Everywhere apart Ecotricity (?) and the one Polar site, I've been able to get charge eventually. Apps are definitely a pain. Contactless is easiest followed by RFID if you're registered, but I think expecting people to have RFID cards for everything is unreasonable. Apps need data coverage in places that often don't have it. If you need data your charger should have a WiFi hotspot.

I've mentioned the display a few times. I'd really like it if all chargers displayed:
  • Time charging
  • Current SoC
  • Current Power, so you can see when charging rate steps-down. Voltage and Current is a bonus.
  • kWh consumed and cost
It shouldn't be that difficult.
 

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Really good idea !.
Potential new owners of a BEV should be grateful for ANY info that helps them overcome the fear of trying to receive the very first charge on a long distant trip !.
A bad experience on the first public charger can leave the owner with head in his hands wondering WHY he / she bought an EV !.
Long time owners of an EV just take it in their stride now, but at first new owners must find it extremely stressful.
I keep saying this like a broken record, but always practice at your nearest local charger when you don't need a charge before setting off into the wide, wide world.
 

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Discussion Starter #12
Indeed, and I think you're a little forgiving of this fact in the video (so far, I've watched as far as the polar charger). How does a charger you can't use get a 6/10?

Pod-point seem to get things right IMHO (at least on the AC chargers I've used) where they give you 15 minutes after plugging in to claim the charge. So the procedure I follow is plug-in, go get a coffee or whatever, and then sit and fiddle with my phone in comfort. You just have to remember to read the name of the charger off the post. They also get the A/B labelling right.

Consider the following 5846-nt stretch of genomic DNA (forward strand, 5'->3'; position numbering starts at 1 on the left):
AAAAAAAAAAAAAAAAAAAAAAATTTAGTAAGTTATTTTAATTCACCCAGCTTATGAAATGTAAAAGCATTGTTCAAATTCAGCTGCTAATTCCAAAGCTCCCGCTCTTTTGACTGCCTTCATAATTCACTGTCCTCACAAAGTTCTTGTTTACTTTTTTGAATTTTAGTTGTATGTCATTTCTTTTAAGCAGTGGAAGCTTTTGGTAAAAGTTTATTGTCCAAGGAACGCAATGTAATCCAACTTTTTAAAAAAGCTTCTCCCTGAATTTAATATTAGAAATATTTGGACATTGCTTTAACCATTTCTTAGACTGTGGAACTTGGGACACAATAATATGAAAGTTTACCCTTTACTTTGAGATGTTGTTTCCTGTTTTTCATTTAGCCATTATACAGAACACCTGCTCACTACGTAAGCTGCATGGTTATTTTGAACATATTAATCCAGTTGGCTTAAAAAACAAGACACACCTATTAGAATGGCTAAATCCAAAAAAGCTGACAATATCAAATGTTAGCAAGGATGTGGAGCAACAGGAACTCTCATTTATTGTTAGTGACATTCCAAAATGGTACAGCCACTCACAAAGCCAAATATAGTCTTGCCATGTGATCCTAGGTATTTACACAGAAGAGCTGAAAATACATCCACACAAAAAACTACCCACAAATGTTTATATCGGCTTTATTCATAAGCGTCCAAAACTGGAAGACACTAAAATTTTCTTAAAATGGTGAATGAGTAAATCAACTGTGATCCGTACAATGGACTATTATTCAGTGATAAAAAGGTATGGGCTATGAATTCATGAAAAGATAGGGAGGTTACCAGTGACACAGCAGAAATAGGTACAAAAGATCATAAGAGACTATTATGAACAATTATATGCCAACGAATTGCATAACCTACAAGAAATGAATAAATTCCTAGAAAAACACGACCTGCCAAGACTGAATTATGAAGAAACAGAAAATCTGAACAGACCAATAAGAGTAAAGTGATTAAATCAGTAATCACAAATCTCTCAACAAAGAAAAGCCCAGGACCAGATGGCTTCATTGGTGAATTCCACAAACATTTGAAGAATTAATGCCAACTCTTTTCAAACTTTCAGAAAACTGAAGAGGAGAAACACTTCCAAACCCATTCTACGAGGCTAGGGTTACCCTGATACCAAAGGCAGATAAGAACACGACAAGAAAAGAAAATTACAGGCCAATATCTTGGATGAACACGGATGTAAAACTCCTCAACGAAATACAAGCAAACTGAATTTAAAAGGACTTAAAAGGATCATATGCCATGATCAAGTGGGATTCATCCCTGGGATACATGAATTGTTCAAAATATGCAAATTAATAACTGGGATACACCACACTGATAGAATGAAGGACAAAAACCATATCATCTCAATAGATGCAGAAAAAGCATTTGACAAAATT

My experience so far:
  • Pod-point (AC Only): Really good experience for app based because of the 15 minute thing, but posts often seem to be underpowered. Last night I think I got one running at 6A or so.
  • Polar Instant (50kW DC and AC): Pretty good, but I have no idea how you're meant to identify which station your at when you're somewhere like Milton Keynes Coachway, and there's 8 or so chargers very close to each other. No markings I could see on the charger itself. Wish the charger display was more informative. Did arrive at one Holiday Inn charger only to find it was switched off.
  • Charge your Car (50kW DC): Got really confused with this one. Firstly I thought they partnered with Polar, but that's only subscription, and then I downloaded the wrong app because too many companies have similar names. Eventually the the app registration dance and it worked fine. Same charger as Polar, so same display.
  • InstaVolt (via contactless): Really simple to use as there's no app, but I hate the cryptic scrolling display.
  • Ionity (150kW via New Motion): Again confusion because I thought Ionity supported contactless, but fortunately I had a New Motion card. With that everything was really simple. Ended up putting another driver's session on my card too (and him re-imbursing me in cash), because he didn't have a required membership. Display didn't give a lot of information.
  • Ecotricity (CCS): One free charge on the M1, and 3 other broken chargers. First failure left me with 30 miles to do with 20 miles of charge. Not impressed! Display impossible to read in sunlight, so didn't even notice the state of the one on free charge for quite a while. App is awful too.
  • Shell (via New Motion): Simple to use, no issues.
  • Swarco (via contactless): Found to user interface to select the connector, start the charge, etc very unintuitive. Icons you had to press that weren't obviously buttons, so you ended up pressing round the screen to try to find the secret door. Once I got it started it was fine.
Everywhere apart Ecotricity (?) and the one Polar site, I've been able to get charge eventually. Apps are definitely a pain. Contactless is easiest followed by RFID if you're registered, but I think expecting people to have RFID cards for everything is unreasonable. Apps need data coverage in places that often don't have it. If you need data your charger should have a WiFi hotspot.

I've mentioned the display a few times. I'd really like it if all chargers displayed:
  • Time charging
  • Current SoC
  • Current Power, so you can see when charging rate steps-down. Voltage and Current is a bonus.
  • kWh consumed and cost
It shouldn't be that difficult.